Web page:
The Physical Benefits Of Playing Tennis Might Just Help You Live Longer, A New Study Shows
BY GEORGINA BERBARI ELITE DAILY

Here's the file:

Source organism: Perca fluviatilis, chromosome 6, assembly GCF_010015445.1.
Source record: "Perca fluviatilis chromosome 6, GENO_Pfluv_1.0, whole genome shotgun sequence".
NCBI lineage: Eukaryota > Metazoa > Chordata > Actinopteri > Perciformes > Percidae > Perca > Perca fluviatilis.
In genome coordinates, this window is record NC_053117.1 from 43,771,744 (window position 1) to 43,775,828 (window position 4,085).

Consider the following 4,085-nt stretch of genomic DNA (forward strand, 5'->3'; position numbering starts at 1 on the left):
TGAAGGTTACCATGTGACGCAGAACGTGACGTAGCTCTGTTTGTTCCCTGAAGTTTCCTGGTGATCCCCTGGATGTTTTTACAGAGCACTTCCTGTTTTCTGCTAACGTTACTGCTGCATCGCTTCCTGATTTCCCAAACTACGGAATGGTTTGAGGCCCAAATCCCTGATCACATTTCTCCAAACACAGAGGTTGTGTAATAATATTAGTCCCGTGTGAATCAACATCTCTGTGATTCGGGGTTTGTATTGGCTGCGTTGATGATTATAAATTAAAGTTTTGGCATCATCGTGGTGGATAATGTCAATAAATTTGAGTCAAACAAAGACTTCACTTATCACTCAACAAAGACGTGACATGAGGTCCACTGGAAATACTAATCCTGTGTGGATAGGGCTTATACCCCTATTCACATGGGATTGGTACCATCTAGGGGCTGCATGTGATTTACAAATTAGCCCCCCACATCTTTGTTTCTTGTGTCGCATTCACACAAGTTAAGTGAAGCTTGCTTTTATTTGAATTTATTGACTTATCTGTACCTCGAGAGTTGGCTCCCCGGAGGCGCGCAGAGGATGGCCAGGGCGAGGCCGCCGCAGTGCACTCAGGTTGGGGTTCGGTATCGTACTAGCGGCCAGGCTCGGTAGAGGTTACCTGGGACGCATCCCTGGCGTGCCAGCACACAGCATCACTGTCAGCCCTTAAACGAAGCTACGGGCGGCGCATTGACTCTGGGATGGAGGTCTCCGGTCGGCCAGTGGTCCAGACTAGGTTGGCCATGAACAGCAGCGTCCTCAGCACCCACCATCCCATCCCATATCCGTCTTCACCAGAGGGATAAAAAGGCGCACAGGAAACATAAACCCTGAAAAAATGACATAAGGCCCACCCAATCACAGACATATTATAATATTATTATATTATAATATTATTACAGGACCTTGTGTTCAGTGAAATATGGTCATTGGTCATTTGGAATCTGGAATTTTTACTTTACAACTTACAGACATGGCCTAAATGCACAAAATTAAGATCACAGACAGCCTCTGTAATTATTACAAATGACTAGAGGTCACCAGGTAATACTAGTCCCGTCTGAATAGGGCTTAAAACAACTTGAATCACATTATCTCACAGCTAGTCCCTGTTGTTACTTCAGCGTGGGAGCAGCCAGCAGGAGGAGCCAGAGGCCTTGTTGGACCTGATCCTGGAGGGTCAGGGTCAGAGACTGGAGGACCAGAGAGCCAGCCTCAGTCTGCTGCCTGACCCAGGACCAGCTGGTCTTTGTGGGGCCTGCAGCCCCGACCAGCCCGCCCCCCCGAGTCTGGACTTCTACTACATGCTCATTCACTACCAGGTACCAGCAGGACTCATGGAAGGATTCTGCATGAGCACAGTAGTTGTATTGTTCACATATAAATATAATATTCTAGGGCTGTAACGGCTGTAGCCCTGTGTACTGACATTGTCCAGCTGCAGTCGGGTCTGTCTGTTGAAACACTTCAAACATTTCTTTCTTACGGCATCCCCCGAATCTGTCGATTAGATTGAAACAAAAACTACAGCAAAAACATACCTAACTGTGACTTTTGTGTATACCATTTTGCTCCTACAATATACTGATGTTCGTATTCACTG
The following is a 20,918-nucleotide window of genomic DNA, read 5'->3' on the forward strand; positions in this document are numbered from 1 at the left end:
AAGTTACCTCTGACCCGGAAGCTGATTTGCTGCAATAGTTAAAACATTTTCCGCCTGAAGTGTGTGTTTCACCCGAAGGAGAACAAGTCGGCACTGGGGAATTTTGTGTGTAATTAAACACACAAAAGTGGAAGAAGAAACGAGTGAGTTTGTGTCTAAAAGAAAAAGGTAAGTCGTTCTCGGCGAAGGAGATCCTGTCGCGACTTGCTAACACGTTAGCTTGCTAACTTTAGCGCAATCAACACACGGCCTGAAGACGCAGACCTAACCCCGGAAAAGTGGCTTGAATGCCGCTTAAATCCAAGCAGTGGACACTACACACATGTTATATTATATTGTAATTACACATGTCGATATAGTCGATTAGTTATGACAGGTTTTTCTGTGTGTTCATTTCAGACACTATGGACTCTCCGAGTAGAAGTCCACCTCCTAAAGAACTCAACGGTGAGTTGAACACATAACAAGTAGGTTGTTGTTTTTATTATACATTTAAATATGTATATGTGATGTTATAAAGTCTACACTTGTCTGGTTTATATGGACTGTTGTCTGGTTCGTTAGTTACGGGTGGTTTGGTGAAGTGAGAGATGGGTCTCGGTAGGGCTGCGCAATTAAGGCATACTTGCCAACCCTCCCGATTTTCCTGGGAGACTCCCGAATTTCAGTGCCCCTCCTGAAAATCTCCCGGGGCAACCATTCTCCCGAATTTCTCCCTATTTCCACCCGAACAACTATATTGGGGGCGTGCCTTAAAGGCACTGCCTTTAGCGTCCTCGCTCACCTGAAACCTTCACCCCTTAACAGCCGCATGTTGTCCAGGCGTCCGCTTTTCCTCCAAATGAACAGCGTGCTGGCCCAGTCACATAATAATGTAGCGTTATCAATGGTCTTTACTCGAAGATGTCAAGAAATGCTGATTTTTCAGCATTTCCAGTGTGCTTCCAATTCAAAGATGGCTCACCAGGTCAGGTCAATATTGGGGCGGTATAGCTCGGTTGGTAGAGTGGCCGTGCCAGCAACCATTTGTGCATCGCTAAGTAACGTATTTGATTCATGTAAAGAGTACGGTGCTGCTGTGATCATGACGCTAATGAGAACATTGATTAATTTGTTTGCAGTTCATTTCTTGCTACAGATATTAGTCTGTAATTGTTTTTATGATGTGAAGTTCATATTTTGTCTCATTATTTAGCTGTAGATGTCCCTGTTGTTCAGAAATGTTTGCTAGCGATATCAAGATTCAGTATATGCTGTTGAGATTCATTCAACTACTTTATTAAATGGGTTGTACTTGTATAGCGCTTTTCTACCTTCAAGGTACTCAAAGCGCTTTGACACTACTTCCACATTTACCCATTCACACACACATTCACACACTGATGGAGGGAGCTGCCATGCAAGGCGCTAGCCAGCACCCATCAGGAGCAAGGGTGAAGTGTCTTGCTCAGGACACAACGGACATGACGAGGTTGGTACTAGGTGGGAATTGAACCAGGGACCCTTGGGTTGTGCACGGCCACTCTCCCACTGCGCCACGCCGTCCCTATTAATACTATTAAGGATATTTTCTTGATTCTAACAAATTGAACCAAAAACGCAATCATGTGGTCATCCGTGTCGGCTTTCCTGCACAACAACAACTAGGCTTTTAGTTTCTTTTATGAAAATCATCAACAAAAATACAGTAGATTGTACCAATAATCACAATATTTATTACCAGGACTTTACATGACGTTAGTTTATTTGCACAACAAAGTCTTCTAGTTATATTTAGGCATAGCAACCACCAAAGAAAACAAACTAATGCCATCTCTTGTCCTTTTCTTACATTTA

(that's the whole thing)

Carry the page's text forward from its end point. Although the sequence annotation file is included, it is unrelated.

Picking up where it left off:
Aside from my slight obsession with Serena Williams and literally everything she does, I kind of don't know a single thing about tennis. Like, what's the difference between a game, set, and match, again? And how does anybody (aside from my girl Serena, obv) have the hand-eye coordination and patience to actually pursue this sport? Well, TBH, I'm not quite sure what the answers are to those specific questions, but what I do know is this: The physical benefits of playing tennis might just help you live longer, according to the results of a new study. So you might want to brush off that old tennis racket your aunt gave you all those years ago for your birthday. For the study, which was recently published in the medical journal Mayo Clinic Proceedings, a group of international researchers who were interested in the relationship between exercise and lifespan looked at data from the Copenhagen City Heart Study, which, according to The New York Times, is an "ongoing attempt to track the lives and health of thousands of men and women in Copenhagen." That data included the results of health exams people in the Copenhagen study had taken, as well as questionnaires they'd filled out about their overall lifestyles, which asked questions about a whole slew of things related to their well-being, including whether or not they played any sports or did workouts that are common in Denmark, such as running, cycling, soccer, swimming, and yes, tennis. The researchers narrowed down the data to that of nearly 8,600 people from the original Copenhagen study, and The New York Times reports that they "crossreferenced records with the national death registry to see if and when any of these people had passed away." Ultimately, the researchers' data yielded a lot of interesting findings, but one of the most surprising results was that people who said they regularly played tennis were found to have unknowingly added almost a whole decade to their overall lifespan, far surpassing the results associated with other sports and workouts. For instance, researchers found that running appeared to increase lifespan by about three years, while bicycling seemed to lengthen a person's life by a little less than four years. But, again, those numbers have nothing on the ones associated with tennis. In other words, I'm pretty sure Serena Williams is just immortal at this point, y'all. All jokes aside, though, when you look more closely at this study, you'll realize that what the researchers are really concluding from this data is that, along with tennis, group sports of any kind seem to be amazing for both your physical and mental health. “We know from other research that social support provides stress mitigation,” Dr. James O’Keefe, a co-author of the study and the director of preventive cardiology at the Mid America Heart Institute at Saint Luke’s Health Center in Kansas City, told The New York Times in an interview. "So being with other people, playing and interacting with them, as you do when you play games that require a partner or a team, probably has unique psychological and physiological effects." O'Keefe's notion here is supported by the fact that, according to the study, both badminton and soccer (also group sports) followed closely behind tennis in their ability to increase a person's lifespan. Honestly, when you think about it, this all makes total sense: Working out and/or playing sports, in general, is obviously good for you. But when you're able to do these things alongside people who have the same (or at least similar) goals as you do, the benefits are even better. And, as you might guess, this definitely isn't the first study to demonstrate these benefits. Another study, published in The Journal of the American Osteopathic Association, revealed that group workouts, like cycling or Zumba classes, provide so much more than just physical benefits, as they support mental and emotional health, too. What's more, this particular study involved a group of medical school students, and even the press release for the research described the participants as "a group known for high levels of stress and self-reported low quality of life." So, if group fitness can lift their spirits, imagine what it could do for you, too.